Arizona continues to be a national leader for jobs in the solar energy sector.
The state’s solar industry employment reached 8,278 jobs during 2021, according to the nonprofit Interstate Renewable Energy Council’s 12th-annual National Solar Jobs Census released July 26. That’s up roughly 12.7% from 7,346 jobs during 2020, and Arizona’s 932 new jobs in 2021 was fourth-highest in the nation.
Arizona ranks sixth in the nation for solar jobs, according to IREC data. California continues to lead the U.S. with 75,712 jobs as of 2021. Florida ranks second with 11,761 jobs, Massachusetts is third with 10,548 jobs, New York is fourth with 10,524 jobs, and Texas is fifth with 10,346. Arizona was followed by Colorado, Nevada and Ohio, which each boast between 7,000 and 9,000 solar industry jobs.
Across the U.S., the solar sector added 21,563 jobs during 2021, IREC found. More than two-thirds of those new jobs — 14,350 positions — were with installation and project development firms. Nationwide solar industry employment reached 255,037 jobs in 2021.
California saw the fastest rate of growth in solar jobs last year, adding 7,035 positions during 2021. Massachusetts added 1,053 jobs, Nevada added 1,019. Behind Arizona’s 932 was Ohio’s 879. Solar jobs grew in 47 states last year.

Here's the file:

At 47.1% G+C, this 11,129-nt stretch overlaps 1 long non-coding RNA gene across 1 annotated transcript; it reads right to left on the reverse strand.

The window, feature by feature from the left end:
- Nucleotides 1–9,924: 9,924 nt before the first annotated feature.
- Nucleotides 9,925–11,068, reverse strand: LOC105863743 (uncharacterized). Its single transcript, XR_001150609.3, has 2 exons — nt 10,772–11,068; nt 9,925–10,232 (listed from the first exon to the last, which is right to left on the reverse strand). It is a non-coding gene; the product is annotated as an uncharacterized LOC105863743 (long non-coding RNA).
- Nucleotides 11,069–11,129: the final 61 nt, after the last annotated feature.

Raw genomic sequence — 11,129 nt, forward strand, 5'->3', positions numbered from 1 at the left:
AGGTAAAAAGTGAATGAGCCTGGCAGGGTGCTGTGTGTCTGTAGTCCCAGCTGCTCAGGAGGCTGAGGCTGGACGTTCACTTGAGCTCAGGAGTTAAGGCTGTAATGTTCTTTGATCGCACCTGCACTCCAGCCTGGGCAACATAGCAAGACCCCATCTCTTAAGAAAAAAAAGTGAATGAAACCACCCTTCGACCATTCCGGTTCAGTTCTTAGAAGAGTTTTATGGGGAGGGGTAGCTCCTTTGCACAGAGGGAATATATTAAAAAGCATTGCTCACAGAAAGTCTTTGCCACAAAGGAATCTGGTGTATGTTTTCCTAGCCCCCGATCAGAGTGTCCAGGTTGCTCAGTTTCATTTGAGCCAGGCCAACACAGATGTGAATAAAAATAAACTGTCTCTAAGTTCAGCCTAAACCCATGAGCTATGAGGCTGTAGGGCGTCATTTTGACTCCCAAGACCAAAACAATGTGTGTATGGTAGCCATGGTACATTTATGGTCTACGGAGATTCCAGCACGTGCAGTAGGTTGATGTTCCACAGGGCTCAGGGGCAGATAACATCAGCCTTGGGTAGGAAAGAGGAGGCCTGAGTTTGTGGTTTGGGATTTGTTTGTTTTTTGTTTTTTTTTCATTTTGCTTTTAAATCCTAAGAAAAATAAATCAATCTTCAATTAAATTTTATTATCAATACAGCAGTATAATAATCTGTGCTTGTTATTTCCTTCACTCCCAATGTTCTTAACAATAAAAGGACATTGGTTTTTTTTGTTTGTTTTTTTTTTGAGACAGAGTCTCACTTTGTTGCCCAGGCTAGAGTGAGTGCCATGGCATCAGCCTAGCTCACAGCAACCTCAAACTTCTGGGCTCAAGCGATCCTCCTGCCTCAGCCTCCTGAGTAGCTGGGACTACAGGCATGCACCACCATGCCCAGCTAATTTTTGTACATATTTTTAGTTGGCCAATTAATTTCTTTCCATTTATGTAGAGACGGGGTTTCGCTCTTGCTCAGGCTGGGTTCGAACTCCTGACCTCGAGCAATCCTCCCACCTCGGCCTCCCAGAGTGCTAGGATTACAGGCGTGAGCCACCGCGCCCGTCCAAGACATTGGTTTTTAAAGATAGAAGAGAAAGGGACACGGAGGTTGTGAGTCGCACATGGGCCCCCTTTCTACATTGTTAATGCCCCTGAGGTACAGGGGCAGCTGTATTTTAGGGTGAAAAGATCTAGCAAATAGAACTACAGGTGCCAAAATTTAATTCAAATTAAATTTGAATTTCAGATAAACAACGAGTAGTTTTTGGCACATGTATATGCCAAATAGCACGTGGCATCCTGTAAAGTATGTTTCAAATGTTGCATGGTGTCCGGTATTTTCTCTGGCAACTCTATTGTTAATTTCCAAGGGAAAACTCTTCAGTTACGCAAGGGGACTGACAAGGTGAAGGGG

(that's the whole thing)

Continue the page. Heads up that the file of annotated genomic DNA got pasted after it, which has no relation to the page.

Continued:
“The future remains uncertain in light of the supply chain disruptions, trade issues, and stalled federal policy in the first part of 2022,” IREC President and CEO Larry Sherwood said in the report. “There is potential for unprecedented job growth in the coming years if federal, state and local leaders take action to expand clean energy use and address climate change.”
Earlier this year, the U.S. Department of Commerce was investigating whether solar panels imported into the U.S. from Cambodia, Malaysia, Thailand and Vietnam are evading years-old tariffs aimed at stopping the dumping of cells and modules from China, where development is aided by the Chinese government. As of April, forecasts for U.S. solar installation during 2022 and 2023 had dropped by 46% due to the circumvention investigation, according to an analysis from the Solar Energy Industries Association.
In early June, President Joe Biden issued an emergency declaration allowing for temporary duty-free importation of solar cells and modules from Cambodia, Malaysia, Thailand and Vietnam to prevent disruptions to the solar industry and the U.S. power system.
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